‘I’m not making traditional figurative sculpture,’ said Gormley, ‘because I’m not using the human form in the traditional way. I’m taking something that already exists, and re-presenting it. That’s why I talk about a “body” or a “body-case”, not a figure. The “figure” in Western art is about narrative or symbolism, but I’m trying to get away from that. I think of a body as a place, the place where we all live.’ Gormley looks at me, unblinking: did I get it?
Well, finally, I thought, I did. When a traditionalist like Brian Sewell disdains Gormley for the ‘vulgarity’ of his figures, he’s missing the point because, unlike all the ‘Apollos’ and ‘Davids’ in the canon of Western sculpture, Gormley’s sculptures aren’t trying to represent a particular person, or even a type of one — nor are they there to showcase his brilliant technique (‘Field’, after all, was made by volunteers). Instead (like ‘Bread Line’), they’re there to draw you into a reflective mood. They get ‘beyond appearances’, by making you aware of the murky realm of your own subjectivity. Is that right?
‘Yes!’ said Gormley, ‘that’s right! In fact, I’ve just made a work which is on top of the Roundhouse at the moment, and it’s called “You” because you’re the subject. I’m trying to use the inherent stillness of the object, to reinforce the being of the viewer, make them aware of the darkness of the body.’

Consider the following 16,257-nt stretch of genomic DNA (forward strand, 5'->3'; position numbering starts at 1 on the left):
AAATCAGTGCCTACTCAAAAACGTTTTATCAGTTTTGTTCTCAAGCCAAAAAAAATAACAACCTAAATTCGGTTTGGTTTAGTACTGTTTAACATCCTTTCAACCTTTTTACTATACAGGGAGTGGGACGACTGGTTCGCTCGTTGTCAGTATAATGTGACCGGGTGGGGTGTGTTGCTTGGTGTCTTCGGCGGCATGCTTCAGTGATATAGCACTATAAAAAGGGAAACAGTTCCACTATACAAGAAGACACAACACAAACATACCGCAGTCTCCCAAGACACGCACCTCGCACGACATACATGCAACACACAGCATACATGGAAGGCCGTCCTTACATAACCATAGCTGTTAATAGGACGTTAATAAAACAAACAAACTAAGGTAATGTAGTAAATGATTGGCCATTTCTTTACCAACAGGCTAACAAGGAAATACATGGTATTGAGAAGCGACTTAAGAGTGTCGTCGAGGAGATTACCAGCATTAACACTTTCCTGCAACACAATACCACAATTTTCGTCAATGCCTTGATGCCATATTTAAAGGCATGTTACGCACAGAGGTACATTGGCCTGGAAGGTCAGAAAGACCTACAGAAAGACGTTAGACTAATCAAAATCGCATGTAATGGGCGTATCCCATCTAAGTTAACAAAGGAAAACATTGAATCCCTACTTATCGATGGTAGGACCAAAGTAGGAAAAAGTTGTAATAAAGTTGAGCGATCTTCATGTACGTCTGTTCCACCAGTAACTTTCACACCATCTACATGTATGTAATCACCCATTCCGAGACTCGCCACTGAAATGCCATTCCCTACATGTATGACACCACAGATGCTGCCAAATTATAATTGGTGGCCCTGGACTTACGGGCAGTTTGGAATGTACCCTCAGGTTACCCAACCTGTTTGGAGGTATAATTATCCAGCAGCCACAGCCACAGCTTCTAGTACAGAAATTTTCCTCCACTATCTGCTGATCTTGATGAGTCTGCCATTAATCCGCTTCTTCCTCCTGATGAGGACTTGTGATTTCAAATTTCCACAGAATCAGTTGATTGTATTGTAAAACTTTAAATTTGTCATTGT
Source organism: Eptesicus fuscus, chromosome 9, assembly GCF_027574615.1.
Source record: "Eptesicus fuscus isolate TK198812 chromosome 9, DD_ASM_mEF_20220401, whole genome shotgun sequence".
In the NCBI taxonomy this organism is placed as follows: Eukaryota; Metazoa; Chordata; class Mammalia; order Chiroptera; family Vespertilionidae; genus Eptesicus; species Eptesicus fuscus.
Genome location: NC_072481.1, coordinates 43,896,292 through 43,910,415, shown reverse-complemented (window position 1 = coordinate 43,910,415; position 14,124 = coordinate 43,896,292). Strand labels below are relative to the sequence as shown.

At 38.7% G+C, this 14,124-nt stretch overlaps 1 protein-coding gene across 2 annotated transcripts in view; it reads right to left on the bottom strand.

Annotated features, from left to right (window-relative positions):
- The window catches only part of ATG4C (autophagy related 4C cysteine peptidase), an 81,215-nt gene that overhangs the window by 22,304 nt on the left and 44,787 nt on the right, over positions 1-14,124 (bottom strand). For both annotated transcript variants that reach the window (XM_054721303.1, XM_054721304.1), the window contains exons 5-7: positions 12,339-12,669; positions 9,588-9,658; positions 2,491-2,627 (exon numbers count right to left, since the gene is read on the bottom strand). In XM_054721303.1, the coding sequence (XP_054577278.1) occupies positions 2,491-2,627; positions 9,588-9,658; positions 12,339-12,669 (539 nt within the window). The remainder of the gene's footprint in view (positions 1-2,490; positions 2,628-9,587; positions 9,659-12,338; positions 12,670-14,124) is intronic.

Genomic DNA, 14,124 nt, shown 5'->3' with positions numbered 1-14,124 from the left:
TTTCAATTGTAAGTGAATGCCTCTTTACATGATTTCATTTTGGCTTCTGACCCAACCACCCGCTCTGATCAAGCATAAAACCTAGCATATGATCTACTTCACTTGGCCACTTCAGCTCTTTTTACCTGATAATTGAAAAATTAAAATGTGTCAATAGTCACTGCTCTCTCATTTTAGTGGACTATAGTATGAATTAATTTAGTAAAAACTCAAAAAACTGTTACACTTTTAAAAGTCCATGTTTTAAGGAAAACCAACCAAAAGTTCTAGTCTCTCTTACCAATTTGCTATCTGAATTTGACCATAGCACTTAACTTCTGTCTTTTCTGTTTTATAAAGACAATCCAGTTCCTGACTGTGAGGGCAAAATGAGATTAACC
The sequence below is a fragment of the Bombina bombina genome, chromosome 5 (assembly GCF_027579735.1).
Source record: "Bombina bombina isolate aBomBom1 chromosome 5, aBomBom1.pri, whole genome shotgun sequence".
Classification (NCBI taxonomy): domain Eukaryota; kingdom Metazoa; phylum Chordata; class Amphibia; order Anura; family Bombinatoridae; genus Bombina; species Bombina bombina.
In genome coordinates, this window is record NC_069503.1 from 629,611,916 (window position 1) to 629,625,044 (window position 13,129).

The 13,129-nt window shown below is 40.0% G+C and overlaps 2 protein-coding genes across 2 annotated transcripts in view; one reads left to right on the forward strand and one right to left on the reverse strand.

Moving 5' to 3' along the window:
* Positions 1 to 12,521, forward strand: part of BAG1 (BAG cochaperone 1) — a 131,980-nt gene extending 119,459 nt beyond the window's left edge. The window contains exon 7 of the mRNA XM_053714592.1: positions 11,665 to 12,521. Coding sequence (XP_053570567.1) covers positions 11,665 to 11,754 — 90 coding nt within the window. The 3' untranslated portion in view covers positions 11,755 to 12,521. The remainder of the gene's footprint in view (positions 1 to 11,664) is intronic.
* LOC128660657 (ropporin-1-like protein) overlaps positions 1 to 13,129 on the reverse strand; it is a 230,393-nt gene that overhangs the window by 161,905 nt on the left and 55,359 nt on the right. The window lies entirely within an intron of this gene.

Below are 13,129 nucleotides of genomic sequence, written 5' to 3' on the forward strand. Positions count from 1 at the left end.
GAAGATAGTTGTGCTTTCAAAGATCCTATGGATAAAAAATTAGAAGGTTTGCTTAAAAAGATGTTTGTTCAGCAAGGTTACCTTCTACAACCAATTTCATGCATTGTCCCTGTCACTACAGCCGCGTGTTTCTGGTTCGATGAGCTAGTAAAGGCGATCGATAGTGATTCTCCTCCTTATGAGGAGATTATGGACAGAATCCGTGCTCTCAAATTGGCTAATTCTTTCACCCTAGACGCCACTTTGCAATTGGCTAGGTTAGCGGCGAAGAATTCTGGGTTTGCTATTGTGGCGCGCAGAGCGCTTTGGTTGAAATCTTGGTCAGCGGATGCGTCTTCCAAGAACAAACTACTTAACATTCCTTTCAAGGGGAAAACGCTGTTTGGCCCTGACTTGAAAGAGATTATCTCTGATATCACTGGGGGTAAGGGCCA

The darkness of the body? I’m lost again for a moment. What do you mean?
‘Well, close your eyes for a moment,’ said Gormley. I did. ‘Where are you?’ Best not to answer, I thought. ‘You’re somewhere that is palpable, aren’t you?’ he said. ‘It’s there, but it’s dark. As far as I’m concerned that is a space that deserves exploring — a weird space, unhitched from normal causality.’
We were quiet for a few minutes, hands in laps, both of us, and eyes closed. And, as we sat, I wondered for a sacrilegious moment whether Gormley was necessarily right about the appeal of his work. He’s a national hero all right, a member of the Royal Academy, with an OBE and a place reserved in posterity, but does that mean we have to accept his interpretation? What if, I wondered, the British just have a sentimental fondness for anything they can anthropomorphise: men staring out to sea, for instance, or tiny terracotta people. What if we relate to Gormleys not as portals into the world of Kantian apperception, but as big metal pets? It’s not a question I felt I could ask; and — after remembering the undeniably unsettling effect of some Gormleys — not one I thought worth mentioning either.
Are people ever a bit frightened by your work? I asked instead. ‘What do you mean?’ Gormley sounded defensive. Don’t British people shy away from self-awareness, don’t they prefer a brisk walk and a nice cup of tea? ‘Yeah, but I think all that escapism is unhealthy,’ said Gormley. ‘It’s like our attempt to escape from the reality of death.’
So this is art as therapy? Gormley laughed: ‘Maybe, but it’s better than art as trophy. I mean, what’s the point of hanging something on your wall, so that you can say, “I’ve got a Damien Hirst” or whatever and obsessing on its value.
‘I read somewhere,’ he said, ‘that art should only be there to show you that life is more important than art, and it’s true.’